Rising Racial and Economic Inequality Threatens Opportunities for Workers of Color
In theory, the U.S. labor market is a meritocracy, where those who work hard are rewarded with good jobs. But the experience for black Americans and other workers of color reflects a very different reality. Currently, black unemployment is twice that of whites, a persistent wage gap exists between black and white Americans, and there remains ongoing occupational segregation by race and gender.
Last week, the Aspen Institute hosted a panel, “Race, Work, and Opportunity in America,” to discuss how the experience of work and opportunities for advancement are remarkably different for workers of color. Business owners, nonprofit leaders, and researchers agreed that the United States has a lot of work to do to ensure that all workers have a fair shot at economic opportunity.
For context, the panel outlined the lack of progress since 1980 in closing long-standing racial gaps in the workplace. While the U.S. labor market has moved past the explicit, institutionalized racism of Jim Crow and other segregationist policies, the panelists argued that “equal opportunity” remains more of an ideal than a reality.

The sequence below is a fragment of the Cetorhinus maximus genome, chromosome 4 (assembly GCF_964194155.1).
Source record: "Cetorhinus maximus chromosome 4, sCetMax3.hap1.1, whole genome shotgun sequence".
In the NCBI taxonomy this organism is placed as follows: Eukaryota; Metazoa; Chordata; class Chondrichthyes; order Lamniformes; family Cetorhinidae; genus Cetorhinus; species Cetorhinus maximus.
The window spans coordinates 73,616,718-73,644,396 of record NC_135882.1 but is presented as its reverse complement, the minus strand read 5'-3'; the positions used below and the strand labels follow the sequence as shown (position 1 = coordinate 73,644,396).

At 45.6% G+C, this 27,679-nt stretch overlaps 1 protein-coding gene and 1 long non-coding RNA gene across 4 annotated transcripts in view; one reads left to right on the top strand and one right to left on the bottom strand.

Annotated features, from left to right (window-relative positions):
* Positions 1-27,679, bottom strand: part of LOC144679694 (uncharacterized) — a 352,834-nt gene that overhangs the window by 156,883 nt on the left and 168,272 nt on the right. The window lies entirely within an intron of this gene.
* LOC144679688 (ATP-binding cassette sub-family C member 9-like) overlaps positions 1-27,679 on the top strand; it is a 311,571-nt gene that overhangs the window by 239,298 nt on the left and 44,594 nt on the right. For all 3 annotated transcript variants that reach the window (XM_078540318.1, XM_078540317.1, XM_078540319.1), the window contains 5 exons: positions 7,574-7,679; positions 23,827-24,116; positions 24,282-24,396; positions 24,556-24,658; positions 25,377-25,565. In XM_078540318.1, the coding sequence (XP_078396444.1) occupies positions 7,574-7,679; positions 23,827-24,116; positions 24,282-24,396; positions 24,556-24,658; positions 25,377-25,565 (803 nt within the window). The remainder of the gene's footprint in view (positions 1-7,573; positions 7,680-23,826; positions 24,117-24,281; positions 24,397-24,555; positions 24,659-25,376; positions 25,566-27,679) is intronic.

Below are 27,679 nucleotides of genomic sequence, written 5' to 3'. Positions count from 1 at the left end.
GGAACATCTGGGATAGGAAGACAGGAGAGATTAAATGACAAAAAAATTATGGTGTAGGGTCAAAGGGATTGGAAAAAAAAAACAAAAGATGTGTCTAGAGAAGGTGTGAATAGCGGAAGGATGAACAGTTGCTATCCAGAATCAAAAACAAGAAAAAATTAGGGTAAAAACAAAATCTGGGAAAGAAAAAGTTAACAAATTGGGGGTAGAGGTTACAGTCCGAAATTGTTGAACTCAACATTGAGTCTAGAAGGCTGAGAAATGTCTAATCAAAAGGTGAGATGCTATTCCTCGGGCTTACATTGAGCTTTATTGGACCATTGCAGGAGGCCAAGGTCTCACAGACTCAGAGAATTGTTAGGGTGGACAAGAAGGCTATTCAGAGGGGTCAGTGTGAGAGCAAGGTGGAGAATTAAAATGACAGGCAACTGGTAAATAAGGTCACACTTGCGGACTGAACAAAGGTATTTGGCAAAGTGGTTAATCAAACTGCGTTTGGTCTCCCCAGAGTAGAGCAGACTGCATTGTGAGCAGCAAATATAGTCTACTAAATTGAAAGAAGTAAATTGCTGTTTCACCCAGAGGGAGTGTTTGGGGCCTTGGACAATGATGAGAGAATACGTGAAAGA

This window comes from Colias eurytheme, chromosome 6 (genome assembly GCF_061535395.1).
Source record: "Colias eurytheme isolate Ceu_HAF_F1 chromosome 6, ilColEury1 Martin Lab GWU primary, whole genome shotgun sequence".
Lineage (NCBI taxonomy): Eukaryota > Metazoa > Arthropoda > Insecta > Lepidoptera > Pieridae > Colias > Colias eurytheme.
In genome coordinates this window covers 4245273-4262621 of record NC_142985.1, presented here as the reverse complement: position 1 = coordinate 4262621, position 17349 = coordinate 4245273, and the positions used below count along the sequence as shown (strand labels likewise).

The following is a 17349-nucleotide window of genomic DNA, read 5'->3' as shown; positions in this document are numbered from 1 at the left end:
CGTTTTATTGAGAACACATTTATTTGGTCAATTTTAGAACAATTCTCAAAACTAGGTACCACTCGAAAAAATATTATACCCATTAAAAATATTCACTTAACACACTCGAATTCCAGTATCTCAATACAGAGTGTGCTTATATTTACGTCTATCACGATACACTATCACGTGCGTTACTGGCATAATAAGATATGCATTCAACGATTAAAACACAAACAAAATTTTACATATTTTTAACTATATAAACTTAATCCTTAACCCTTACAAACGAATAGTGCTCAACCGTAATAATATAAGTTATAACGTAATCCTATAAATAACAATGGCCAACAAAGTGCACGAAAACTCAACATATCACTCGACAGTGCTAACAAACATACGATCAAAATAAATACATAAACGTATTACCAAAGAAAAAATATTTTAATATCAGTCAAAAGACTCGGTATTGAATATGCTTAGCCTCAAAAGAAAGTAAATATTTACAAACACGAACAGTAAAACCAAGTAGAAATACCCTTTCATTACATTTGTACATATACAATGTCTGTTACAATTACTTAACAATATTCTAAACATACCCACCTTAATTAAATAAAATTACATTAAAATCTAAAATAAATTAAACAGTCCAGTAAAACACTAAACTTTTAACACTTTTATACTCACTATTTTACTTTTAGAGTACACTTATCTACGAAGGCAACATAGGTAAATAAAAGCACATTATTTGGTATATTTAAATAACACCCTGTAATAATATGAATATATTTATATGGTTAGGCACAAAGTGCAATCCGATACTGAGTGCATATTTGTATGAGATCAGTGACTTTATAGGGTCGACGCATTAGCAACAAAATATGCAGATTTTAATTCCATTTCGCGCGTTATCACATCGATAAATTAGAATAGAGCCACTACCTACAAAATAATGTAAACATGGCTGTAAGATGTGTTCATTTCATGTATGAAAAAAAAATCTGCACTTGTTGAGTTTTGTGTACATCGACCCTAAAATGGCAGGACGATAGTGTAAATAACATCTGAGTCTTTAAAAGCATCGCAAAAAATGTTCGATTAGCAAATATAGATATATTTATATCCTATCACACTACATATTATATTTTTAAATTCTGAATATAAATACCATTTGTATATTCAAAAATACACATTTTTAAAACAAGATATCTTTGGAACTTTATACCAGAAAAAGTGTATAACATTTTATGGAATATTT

“Change happens rapidly when it happens – because there’s external pressure on firms,” said Don Tomaskovic-Devey, professor of sociology and founding director of the Center for Employment Equity at the University of Massachusetts, Amherst. “But the power doesn’t go on forever. When the political pressure stops, so does progress. Policy is really only the initial step.”
Other speakers pointed out that despite progress at the federal level, problems persist at the state and local levels. As an example of this trend, Ryan P. Haygood, president and CEO of the New Jersey Institute for Social Justice (NJISJ), noted that in Newark, just 18 percent of all jobs are held by actual residents of the city, who are mostly people of color.
“The system is designed to produce the results we see,” said Haygood. “We make employment seem impossible in urban cities.” NJISJ is working to change that by building a system to connect local residents to jobs, including through the “Newark 2020” campaign, which aims to put 2,020 unemployed residents back to work by 2020.
There was also broad agreement among panelists that the minimum wage is not a living wage. As an employer herself, Debra Plousha Moore, System Chief of Staff and Executive Vice President of the Carolinas HealthCare System, is actively advocating for a $15 minimum wage but said even that may not go far enough.
“It’s really $17.50 that will make the difference,” said Moore. “That will provide access to the middle class and mobility.” She argued that employers have many tools at their disposal to address racial inequity and poverty, including establishing equitable pay structures, creating internal social networks to strengthen employees’ sense of community, and expanding access to education while on the job.
Panelists made several other recommendations to address racial equity in the workplace, including:
- Reframe the conversation to focus on how employers, rather than workers, can change.
- Invest in leadership development, mentoring, and education.
- Focus advocacy and attention at the local level, where change can be most feasible and effective.